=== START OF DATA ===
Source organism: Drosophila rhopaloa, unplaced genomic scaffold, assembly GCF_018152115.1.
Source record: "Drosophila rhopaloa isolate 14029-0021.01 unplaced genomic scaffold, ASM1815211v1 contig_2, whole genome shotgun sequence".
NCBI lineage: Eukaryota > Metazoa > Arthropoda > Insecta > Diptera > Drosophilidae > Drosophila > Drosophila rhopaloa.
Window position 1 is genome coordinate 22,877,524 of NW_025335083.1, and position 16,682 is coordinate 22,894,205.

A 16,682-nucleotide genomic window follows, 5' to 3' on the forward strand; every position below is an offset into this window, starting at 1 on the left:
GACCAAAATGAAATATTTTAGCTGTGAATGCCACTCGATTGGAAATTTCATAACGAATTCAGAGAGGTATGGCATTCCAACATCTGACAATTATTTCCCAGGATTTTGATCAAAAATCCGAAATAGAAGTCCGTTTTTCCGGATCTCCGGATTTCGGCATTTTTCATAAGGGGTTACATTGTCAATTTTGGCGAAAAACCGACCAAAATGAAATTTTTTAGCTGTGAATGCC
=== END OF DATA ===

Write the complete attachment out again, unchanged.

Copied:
Source organism: Drosophila rhopaloa, unplaced genomic scaffold, assembly GCF_018152115.1.
Source record: "Drosophila rhopaloa isolate 14029-0021.01 unplaced genomic scaffold, ASM1815211v1 contig_2, whole genome shotgun sequence".
NCBI lineage: Eukaryota > Metazoa > Arthropoda > Insecta > Diptera > Drosophilidae > Drosophila > Drosophila rhopaloa.
Window position 1 is genome coordinate 22,877,524 of NW_025335083.1, and position 16,682 is coordinate 22,894,205.

A 16,682-nucleotide genomic window follows, 5' to 3' on the forward strand; every position below is an offset into this window, starting at 1 on the left:
GACCAAAATGAAATATTTTAGCTGTGAATGCCACTCGATTGGAAATTTCATAACGAATTCAGAGAGGTATGGCATTCCAACATCTGACAATTATTTCCCAGGATTTTGATCAAAAATCCGAAATAGAAGTCCGTTTTTCCGGATCTCCGGATTTCGGCATTTTTCATAAGGGGTTACATTGTCAATTTTGGCGAAAAACCGACCAAAATGAAATTTTTTAGCTGTGAATGCC